Books of The Big Apple: Three Literary Recommendations for New York Lovers

The space of a city has always been an effective setting throughout literature, whether it’s the gothic London of the nineteenth century, or the dystopian metropolises of Huxley or Orwell’s imaginations. The very nature of them as overwhelmingly large, artificial and endlessly diverse spaces makes them perfect vehicles into which authors can inject meanings or underlying themes. New York is certainly no exception with its towering skyscrapers and distinctive and unique personality, so it’s hardly surprising that there seems to be a never ending list of novels, poetry, and nonfiction that have all grown out of its inspiring streets. Of course we’ve all read The Great Gatsby, or at least seen the film – more accurately the montage of Leo trying to pull off the phrase ‘ol’ sport’ set to a soundtrack of Will.I.Am – but what about some of the other writers that have walked these avenues? From Mark Twain and Walt Whitman to E.L Doctorow and Philip Roth, the history of this city has been consistently documented, preserved, warped and exaggerated in literary form. The writers themselves have each left their mark on the history of the streets, giving this comparatively young city a rich and dense culture. Poet Dylan Thomas famously died shortly after drinking eighteen shots of whiskey in renowned literary watering hole The White Horse Tavern (which you can still visit today on Hudson Street), and exclaiming ‘I’ve had eighteen straight whiskies. I think that’s the record!’ Following him, Beats such as Jack Kerouac and Allen Ginsburg walked (or rather, drunkenly stumbled) among the streets of Greenwich Village, and from the village there is only a short walk to the Washington Square of Henry James’ novel of the same name. North from there, you will find Holly Golightly’s apartment from Breakfast at Tiffany’s and the Central Park carousel featured in The Catcher in the Rye and so on and so on all over the city. And of course all of these books can be purchased from The Strand on Broadway, a bookshop that boasts eighteen miles of books in one building: something of a paradise for bibliophiles. Make sure you clear several hours (or days) in your diary for getting lost in rows of every book you can imagine, and be warned that you will never come out with the book that you went in to look for, but rather a stack of novels that you never even knew you wanted, many of which can be picked up for only a dollar! There’s also the Housing Works Bookstore Café down on Crosby Street where you can browse, buy and read books all in one room, and which was frequented by the late David Bowie who lived just one street away. From these ramblings, you can see that it was no easy task for me to pick just a few New York based books to recommend, but here are three very different but distinctive works from the last thirty years that are definitely worthy of recognition and recommendation.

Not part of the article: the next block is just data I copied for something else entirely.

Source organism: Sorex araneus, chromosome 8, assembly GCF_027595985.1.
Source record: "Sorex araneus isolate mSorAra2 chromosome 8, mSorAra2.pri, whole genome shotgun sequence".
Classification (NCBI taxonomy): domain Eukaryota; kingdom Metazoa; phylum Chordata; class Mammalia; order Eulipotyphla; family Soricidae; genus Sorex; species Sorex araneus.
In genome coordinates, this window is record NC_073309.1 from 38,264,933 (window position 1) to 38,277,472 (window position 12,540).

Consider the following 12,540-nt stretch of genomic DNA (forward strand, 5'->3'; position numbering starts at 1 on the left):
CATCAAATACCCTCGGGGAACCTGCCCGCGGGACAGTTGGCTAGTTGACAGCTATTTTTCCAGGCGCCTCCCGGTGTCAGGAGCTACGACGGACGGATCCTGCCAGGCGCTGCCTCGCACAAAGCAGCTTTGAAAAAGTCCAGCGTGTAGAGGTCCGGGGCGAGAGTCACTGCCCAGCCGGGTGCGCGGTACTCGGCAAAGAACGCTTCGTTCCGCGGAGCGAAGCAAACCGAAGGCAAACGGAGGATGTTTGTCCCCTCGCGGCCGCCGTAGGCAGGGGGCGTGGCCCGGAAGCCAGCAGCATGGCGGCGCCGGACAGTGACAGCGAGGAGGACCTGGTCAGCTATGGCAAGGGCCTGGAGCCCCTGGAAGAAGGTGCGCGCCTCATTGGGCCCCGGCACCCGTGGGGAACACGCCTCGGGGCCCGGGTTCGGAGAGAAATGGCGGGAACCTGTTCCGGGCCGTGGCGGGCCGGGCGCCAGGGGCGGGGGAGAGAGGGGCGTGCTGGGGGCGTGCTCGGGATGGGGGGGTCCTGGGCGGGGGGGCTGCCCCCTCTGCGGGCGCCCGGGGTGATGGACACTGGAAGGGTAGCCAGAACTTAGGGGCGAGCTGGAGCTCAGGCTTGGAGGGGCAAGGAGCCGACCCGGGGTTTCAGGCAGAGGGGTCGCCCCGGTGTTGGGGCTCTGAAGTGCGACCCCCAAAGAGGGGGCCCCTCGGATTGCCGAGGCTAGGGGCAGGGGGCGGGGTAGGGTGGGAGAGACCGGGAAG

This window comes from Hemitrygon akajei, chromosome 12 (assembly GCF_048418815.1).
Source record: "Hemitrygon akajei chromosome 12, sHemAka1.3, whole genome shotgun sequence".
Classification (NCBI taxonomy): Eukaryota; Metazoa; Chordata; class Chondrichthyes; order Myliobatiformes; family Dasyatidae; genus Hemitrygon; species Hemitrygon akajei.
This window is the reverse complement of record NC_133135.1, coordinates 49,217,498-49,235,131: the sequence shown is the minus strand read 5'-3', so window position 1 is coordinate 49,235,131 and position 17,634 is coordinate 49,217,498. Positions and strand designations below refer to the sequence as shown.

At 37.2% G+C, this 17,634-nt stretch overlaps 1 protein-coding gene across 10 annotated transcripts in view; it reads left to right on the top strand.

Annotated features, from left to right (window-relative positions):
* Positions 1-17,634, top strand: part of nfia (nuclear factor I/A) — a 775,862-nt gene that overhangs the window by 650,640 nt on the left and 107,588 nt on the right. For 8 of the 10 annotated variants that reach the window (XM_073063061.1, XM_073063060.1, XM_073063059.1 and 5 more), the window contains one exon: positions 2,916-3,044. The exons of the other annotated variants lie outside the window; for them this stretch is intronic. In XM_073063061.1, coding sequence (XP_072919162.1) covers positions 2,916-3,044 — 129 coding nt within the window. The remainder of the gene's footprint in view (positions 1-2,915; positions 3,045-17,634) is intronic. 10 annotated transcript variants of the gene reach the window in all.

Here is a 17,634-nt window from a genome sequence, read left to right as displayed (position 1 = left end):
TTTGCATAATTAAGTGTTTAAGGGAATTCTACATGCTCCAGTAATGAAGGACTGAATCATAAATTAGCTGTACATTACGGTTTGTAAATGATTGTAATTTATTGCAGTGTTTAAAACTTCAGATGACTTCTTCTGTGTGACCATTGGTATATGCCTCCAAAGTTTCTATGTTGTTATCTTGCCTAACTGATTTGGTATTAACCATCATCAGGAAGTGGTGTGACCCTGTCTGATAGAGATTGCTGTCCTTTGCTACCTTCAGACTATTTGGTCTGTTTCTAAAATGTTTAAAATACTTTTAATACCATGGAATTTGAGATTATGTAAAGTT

Jazz – Toni Morrison (1992)

“When I look over strips of green grass lining the river, at church steeples and into the cream-and-copper halls of apartment buildings, I’m strong. Alone, yes, but top-notch and indestructible – like the City in 1926 when all the wars are over and there will never be another one.”

Jazz is characteristic of Morrison: the beautiful, poetic and ingenious use of language in ways that it has never been used before, the scrupulous study of race and identity and a bittersweet notion of dark subject matter being portrayed in such a tantalising manner that you can’t help but love it. Morrison meticulously narrates the story of Violet Trace and her husband in the Harlem Renaissance of the 1920’s in such a way that the rhythm of the writing adheres to the rhythm of jazz music itself. After we hear about how Violet brutally slashes the dead face of her husband’s lover at her funeral, Morrison goes on to reveal the series of events and stimulants that caused this horrifying event: the unhappy marriage of Violet and Joe after their hopes of life in the city were dashed by reality, the unintentional seduction of Joe by the much younger Dorcas, and the mental deteriorations apparently caused by the city which leads to both Dorcas’s death and her mutilation.

“Pain. I seem to have an affection, a kind of sweettooth for it. Bolts of lightning, little rivulets of thunder. 
And I the eye of the storm.”